A Place and a Way For God's Spirit to Thrive
A young couple recently moved into Connecticut from another state and joined our parish. I met with them last week and, among other things, they asked about having their eighteen-month-old son baptized. I explained the procedure, filled out the paperwork, and we started looking at some dates for the christening. They seemed relieved and explained that they tried to have the baby baptized a year earlier. They spoke with the priest at the nearby church and the first thing he asked was the amount of the father’s annual income. Next, they were told that they would have to join the parish, attend Mass for at least six months, and use the envelopes before a baptism would be considered.
I was appalled and embarrassed. I didn’t know quite what to say to them. I think the priest was trying to impress upon them the serious commitment involved in asking for baptism for their child, but I’m not at all convinced that it’s a commitment that can be measured with six months worth of envelopes.
Wouldn’t it be better to talk, instead, about John the Baptist (whose nativity we celebrate today)? His work as a herald for the Messiah, preparing the way for Christ, is a role we all share, but a particularly apt one for parents of young children. They introduce Christ to their child by the way the speak and act, in the way they worship God, in the way they take some time to nourish their own faith. In asking for baptism for their son or daughter, they are really committing themselves to taking a look at their own spiritual lives, allowing God to form them a little more neatly into an image and example of Christian living. You really can’t tuck that into a collection envelope or accurately demonstrate it in just a few months. Likewise, church leaders need to be mindful of their “John the Baptist roles” as well, preparing a place and a way for God’s Spirit to thrive.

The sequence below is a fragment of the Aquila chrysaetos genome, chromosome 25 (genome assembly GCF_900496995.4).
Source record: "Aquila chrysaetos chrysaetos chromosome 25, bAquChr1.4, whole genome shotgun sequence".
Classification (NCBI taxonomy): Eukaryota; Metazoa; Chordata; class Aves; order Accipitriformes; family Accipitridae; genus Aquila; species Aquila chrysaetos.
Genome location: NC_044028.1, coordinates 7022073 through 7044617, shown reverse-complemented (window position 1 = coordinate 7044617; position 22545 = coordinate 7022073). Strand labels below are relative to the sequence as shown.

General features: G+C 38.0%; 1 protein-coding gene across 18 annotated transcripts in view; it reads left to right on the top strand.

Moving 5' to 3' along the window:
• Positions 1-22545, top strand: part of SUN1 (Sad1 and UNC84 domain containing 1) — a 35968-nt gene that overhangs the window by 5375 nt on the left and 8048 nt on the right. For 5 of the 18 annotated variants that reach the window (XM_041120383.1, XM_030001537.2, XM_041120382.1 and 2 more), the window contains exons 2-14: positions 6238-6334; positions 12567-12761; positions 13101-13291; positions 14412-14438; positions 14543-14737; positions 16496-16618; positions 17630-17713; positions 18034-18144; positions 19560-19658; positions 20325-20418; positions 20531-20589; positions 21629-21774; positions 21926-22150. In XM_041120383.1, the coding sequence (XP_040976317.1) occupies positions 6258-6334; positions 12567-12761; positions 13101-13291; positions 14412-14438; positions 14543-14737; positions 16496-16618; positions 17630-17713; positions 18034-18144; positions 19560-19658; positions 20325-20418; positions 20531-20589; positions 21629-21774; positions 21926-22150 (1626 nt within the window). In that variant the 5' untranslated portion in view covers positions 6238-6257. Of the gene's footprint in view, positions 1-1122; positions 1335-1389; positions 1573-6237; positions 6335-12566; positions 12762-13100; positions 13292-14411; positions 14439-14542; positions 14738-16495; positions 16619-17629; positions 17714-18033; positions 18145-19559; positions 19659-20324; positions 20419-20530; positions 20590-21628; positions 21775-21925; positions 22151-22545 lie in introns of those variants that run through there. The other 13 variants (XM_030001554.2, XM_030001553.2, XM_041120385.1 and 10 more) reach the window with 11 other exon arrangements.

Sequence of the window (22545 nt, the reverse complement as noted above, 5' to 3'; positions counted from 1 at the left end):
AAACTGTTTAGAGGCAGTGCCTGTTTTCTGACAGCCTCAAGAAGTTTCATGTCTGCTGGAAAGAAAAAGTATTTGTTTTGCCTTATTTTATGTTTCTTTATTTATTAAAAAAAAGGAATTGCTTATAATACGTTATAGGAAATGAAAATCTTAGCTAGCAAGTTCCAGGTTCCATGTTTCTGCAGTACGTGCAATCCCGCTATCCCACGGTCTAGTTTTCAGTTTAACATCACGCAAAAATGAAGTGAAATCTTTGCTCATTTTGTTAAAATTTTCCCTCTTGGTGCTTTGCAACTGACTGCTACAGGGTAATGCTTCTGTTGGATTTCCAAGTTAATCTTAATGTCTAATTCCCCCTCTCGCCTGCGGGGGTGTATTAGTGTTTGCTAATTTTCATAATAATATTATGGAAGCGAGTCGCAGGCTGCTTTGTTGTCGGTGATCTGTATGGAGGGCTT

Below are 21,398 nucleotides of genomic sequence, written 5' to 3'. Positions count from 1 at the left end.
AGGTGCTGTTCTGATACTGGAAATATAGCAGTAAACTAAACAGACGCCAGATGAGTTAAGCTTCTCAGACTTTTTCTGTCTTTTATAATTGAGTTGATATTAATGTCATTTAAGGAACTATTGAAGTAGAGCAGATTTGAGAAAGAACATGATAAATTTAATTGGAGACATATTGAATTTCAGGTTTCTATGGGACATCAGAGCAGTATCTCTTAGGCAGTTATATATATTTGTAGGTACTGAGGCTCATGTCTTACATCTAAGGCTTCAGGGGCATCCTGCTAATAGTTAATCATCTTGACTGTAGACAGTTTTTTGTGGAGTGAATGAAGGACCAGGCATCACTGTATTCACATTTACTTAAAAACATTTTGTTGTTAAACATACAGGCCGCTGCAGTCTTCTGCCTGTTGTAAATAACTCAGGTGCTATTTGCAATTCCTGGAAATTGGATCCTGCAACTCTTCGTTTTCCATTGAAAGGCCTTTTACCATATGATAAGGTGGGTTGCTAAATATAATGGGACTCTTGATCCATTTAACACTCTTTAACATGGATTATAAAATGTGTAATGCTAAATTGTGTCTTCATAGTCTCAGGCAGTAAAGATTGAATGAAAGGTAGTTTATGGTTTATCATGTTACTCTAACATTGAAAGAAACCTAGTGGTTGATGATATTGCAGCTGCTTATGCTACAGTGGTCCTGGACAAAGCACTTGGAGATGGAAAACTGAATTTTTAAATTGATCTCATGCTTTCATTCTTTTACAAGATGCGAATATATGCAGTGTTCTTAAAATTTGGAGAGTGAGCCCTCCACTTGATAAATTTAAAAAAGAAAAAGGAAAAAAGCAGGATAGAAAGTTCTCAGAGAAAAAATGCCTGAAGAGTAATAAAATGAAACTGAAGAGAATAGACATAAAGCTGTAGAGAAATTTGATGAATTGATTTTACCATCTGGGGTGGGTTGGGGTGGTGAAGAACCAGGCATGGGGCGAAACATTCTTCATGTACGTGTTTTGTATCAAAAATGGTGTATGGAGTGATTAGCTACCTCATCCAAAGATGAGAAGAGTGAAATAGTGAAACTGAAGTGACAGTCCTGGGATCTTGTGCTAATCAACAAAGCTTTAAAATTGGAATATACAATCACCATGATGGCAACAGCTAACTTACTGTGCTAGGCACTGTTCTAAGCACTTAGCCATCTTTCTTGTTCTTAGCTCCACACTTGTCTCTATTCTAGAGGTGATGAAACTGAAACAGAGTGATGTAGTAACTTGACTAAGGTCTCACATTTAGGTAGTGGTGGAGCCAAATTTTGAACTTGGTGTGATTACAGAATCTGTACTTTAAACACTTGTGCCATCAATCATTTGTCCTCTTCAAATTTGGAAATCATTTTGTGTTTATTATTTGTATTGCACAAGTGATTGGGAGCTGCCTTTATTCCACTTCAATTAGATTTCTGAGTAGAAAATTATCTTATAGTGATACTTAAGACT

A welcoming, nonjudgmental, and prayerful attitude goes a long way toward that end. I admit missing this bar many times out of frustration or fatigue and saying things that I regret. I can only hope that no permanent scarring was caused and that these instances occur less and less frequently. This Sunday, John gives us all an example of holiness to follow, not only for our children’s sake, but also for our own.